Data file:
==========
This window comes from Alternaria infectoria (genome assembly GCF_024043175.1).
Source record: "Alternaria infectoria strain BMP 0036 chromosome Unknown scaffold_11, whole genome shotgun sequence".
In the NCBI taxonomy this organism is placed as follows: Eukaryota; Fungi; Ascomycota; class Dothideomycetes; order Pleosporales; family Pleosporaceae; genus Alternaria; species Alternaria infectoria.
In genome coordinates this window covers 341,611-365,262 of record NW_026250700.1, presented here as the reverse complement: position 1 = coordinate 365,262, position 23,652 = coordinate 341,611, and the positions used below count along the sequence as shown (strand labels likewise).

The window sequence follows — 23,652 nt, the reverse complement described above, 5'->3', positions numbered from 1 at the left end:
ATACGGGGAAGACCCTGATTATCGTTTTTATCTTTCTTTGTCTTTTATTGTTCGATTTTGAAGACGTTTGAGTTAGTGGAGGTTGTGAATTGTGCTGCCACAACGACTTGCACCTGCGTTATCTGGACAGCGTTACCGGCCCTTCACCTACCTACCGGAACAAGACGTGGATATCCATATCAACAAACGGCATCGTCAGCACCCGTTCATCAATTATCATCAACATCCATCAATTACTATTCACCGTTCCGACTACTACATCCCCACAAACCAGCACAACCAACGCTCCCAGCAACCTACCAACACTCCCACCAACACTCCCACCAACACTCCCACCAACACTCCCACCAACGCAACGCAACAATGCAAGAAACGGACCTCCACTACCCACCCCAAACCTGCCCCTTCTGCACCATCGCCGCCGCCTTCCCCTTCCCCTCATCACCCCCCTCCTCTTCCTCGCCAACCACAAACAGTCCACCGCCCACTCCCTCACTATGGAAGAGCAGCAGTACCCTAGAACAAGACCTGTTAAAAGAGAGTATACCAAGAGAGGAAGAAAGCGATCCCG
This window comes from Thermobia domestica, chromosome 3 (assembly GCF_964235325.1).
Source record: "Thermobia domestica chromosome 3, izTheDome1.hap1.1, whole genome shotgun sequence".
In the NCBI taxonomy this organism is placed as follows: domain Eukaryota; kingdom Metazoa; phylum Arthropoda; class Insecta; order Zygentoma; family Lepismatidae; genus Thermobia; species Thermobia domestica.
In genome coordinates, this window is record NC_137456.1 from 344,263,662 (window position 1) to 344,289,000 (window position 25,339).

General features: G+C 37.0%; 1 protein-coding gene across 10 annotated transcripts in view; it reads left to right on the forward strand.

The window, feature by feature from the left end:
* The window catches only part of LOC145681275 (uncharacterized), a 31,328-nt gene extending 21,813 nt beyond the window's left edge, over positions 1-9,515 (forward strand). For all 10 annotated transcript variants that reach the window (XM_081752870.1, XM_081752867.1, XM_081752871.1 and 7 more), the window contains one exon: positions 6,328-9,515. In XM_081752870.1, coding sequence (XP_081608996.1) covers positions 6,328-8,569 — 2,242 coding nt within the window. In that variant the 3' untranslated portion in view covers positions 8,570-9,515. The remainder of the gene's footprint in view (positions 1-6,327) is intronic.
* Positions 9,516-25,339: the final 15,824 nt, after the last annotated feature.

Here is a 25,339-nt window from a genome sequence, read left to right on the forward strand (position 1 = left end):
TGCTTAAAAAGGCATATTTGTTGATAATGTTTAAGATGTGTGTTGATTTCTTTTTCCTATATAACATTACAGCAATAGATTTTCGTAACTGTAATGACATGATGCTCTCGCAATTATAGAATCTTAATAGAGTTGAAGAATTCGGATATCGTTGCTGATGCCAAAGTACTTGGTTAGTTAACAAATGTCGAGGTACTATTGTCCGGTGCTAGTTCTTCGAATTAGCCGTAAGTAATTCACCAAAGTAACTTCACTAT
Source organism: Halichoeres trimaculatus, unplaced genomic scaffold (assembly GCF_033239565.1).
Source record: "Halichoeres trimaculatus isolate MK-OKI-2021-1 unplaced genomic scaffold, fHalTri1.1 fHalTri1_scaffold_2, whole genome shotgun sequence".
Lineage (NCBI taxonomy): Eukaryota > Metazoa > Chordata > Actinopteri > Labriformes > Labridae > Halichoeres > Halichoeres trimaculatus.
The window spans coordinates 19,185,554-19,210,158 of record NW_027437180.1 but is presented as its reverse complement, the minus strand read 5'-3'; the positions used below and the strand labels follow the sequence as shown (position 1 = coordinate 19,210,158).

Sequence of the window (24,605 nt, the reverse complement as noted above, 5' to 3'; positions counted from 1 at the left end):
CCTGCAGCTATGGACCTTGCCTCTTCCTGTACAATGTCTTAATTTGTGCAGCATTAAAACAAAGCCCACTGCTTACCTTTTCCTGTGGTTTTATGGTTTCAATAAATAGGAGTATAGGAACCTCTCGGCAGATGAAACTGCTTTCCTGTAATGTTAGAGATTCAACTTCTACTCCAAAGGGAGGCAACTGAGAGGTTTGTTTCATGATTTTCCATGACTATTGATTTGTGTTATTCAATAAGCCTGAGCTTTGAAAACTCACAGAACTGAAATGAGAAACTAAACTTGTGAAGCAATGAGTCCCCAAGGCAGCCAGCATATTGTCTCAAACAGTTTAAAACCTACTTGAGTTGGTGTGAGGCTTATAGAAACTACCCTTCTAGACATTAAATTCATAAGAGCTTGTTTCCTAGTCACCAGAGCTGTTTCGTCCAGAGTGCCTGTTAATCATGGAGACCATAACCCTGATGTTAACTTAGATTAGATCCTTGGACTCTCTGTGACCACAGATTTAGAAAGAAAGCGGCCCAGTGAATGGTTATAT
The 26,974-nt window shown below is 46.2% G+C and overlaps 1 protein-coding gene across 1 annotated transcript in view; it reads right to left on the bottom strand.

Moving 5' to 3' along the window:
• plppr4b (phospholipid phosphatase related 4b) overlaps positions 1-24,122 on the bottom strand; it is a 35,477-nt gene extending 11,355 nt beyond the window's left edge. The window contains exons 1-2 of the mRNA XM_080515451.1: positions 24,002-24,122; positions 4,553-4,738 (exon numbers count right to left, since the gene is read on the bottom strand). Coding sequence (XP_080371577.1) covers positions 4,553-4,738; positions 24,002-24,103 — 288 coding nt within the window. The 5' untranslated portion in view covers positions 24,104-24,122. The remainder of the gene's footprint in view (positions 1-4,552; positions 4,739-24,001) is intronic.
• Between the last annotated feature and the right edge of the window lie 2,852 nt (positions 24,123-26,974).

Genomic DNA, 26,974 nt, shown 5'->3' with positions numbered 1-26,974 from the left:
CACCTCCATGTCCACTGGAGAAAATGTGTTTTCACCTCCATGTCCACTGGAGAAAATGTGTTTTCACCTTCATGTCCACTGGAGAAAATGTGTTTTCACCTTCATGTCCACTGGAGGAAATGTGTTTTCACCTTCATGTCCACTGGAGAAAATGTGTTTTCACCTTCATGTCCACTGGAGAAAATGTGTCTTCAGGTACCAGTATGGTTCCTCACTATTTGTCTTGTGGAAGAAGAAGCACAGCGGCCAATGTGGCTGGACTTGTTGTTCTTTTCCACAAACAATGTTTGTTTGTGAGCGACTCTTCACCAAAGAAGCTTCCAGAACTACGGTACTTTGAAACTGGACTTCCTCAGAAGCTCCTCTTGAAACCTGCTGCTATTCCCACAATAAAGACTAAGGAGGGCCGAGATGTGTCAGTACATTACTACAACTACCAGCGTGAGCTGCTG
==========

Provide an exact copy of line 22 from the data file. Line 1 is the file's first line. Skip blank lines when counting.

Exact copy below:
CCTGCAGCTATGGACCTTGCCTCTTCCTGTACAATGTCTTAATTTGTGCAGCATTAAAACAAAGCCCACTGCTTACCTTTTCCTGTGGTTTTATGGTTTCAATAAATAGGAGTATAGGAACCTCTCGGCAGATGAAACTGCTTTCCTGTAATGTTAGAGATTCAACTTCTACTCCAAAGGGAGGCAACTGAGAGGTTTGTTTCATGATTTTCCATGACTATTGATTTGTGTTATTCAATAAGCCTGAGCTTTGAAAACTCACAGAACTGAAATGAGAAACTAAACTTGTGAAGCAATGAGTCCCCAAGGCAGCCAGCATATTGTCTCAAACAGTTTAAAACCTACTTGAGTTGGTGTGAGGCTTATAGAAACTACCCTTCTAGACATTAAATTCATAAGAGCTTGTTTCCTAGTCACCAGAGCTGTTTCGTCCAGAGTGCCTGTTAATCATGGAGACCATAACCCTGATGTTAACTTAGATTAGATCCTTGGACTCTCTGTGACCACAGATTTAGAAAGAAAGCGGCCCAGTGAATGGTTATAT